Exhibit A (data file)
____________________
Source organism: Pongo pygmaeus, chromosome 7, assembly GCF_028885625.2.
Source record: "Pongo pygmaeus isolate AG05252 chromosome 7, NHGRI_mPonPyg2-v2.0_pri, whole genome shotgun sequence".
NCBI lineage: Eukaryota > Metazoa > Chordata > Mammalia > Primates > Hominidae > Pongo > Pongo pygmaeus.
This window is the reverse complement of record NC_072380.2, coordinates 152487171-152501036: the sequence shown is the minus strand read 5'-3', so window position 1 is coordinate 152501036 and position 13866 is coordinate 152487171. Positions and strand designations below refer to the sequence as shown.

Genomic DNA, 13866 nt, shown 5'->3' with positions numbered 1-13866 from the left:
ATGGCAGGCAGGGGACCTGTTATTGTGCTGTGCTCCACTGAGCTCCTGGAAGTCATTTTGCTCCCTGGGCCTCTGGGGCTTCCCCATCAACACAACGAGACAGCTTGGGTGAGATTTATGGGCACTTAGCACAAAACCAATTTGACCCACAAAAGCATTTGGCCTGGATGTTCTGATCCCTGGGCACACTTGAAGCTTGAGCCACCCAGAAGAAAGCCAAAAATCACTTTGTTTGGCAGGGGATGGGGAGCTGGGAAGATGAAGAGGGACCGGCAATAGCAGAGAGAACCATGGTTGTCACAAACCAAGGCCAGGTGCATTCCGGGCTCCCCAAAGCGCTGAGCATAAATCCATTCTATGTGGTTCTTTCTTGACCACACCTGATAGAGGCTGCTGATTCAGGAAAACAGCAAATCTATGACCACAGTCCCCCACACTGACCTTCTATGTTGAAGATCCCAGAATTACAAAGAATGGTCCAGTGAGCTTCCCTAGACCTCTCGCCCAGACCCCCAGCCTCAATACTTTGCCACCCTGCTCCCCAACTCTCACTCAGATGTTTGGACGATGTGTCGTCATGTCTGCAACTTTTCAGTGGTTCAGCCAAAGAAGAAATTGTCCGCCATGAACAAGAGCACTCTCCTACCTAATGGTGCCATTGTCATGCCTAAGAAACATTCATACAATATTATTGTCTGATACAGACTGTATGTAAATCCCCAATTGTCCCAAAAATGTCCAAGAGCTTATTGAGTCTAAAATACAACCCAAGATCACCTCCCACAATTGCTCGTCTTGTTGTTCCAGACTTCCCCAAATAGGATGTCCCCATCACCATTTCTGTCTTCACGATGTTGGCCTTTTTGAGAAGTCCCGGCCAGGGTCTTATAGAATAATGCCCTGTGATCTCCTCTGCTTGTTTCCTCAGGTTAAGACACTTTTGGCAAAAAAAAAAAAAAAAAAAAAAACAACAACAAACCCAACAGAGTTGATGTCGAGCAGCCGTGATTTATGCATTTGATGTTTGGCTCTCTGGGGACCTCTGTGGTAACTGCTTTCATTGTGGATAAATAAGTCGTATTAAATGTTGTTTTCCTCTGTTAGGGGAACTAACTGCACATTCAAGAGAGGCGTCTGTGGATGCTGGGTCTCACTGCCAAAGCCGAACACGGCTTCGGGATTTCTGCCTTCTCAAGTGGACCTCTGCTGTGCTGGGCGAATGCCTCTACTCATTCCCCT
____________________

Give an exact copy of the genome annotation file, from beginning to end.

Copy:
Source organism: Pongo pygmaeus, chromosome 7, assembly GCF_028885625.2.
Source record: "Pongo pygmaeus isolate AG05252 chromosome 7, NHGRI_mPonPyg2-v2.0_pri, whole genome shotgun sequence".
NCBI lineage: Eukaryota > Metazoa > Chordata > Mammalia > Primates > Hominidae > Pongo > Pongo pygmaeus.
This window is the reverse complement of record NC_072380.2, coordinates 152487171-152501036: the sequence shown is the minus strand read 5'-3', so window position 1 is coordinate 152501036 and position 13866 is coordinate 152487171. Positions and strand designations below refer to the sequence as shown.

Genomic DNA, 13866 nt, shown 5'->3' with positions numbered 1-13866 from the left:
ATGGCAGGCAGGGGACCTGTTATTGTGCTGTGCTCCACTGAGCTCCTGGAAGTCATTTTGCTCCCTGGGCCTCTGGGGCTTCCCCATCAACACAACGAGACAGCTTGGGTGAGATTTATGGGCACTTAGCACAAAACCAATTTGACCCACAAAAGCATTTGGCCTGGATGTTCTGATCCCTGGGCACACTTGAAGCTTGAGCCACCCAGAAGAAAGCCAAAAATCACTTTGTTTGGCAGGGGATGGGGAGCTGGGAAGATGAAGAGGGACCGGCAATAGCAGAGAGAACCATGGTTGTCACAAACCAAGGCCAGGTGCATTCCGGGCTCCCCAAAGCGCTGAGCATAAATCCATTCTATGTGGTTCTTTCTTGACCACACCTGATAGAGGCTGCTGATTCAGGAAAACAGCAAATCTATGACCACAGTCCCCCACACTGACCTTCTATGTTGAAGATCCCAGAATTACAAAGAATGGTCCAGTGAGCTTCCCTAGACCTCTCGCCCAGACCCCCAGCCTCAATACTTTGCCACCCTGCTCCCCAACTCTCACTCAGATGTTTGGACGATGTGTCGTCATGTCTGCAACTTTTCAGTGGTTCAGCCAAAGAAGAAATTGTCCGCCATGAACAAGAGCACTCTCCTACCTAATGGTGCCATTGTCATGCCTAAGAAACATTCATACAATATTATTGTCTGATACAGACTGTATGTAAATCCCCAATTGTCCCAAAAATGTCCAAGAGCTTATTGAGTCTAAAATACAACCCAAGATCACCTCCCACAATTGCTCGTCTTGTTGTTCCAGACTTCCCCAAATAGGATGTCCCCATCACCATTTCTGTCTTCACGATGTTGGCCTTTTTGAGAAGTCCCGGCCAGGGTCTTATAGAATAATGCCCTGTGATCTCCTCTGCTTGTTTCCTCAGGTTAAGACACTTTTGGCAAAAAAAAAAAAAAAAAAAAAAACAACAACAAACCCAACAGAGTTGATGTCGAGCAGCCGTGATTTATGCATTTGATGTTTGGCTCTCTGGGGACCTCTGTGGTAACTGCTTTCATTGTGGATAAATAAGTCGTATTAAATGTTGTTTTCCTCTGTTAGGGGAACTAACTGCACATTCAAGAGAGGCGTCTGTGGATGCTGGGTCTCACTGCCAAAGCCGAACACGGCTTCGGGATTTCTGCCTTCTCAAGTGGACCTCTGCTGTGCTGGGCGAATGCCTCTACTCATTCCCCT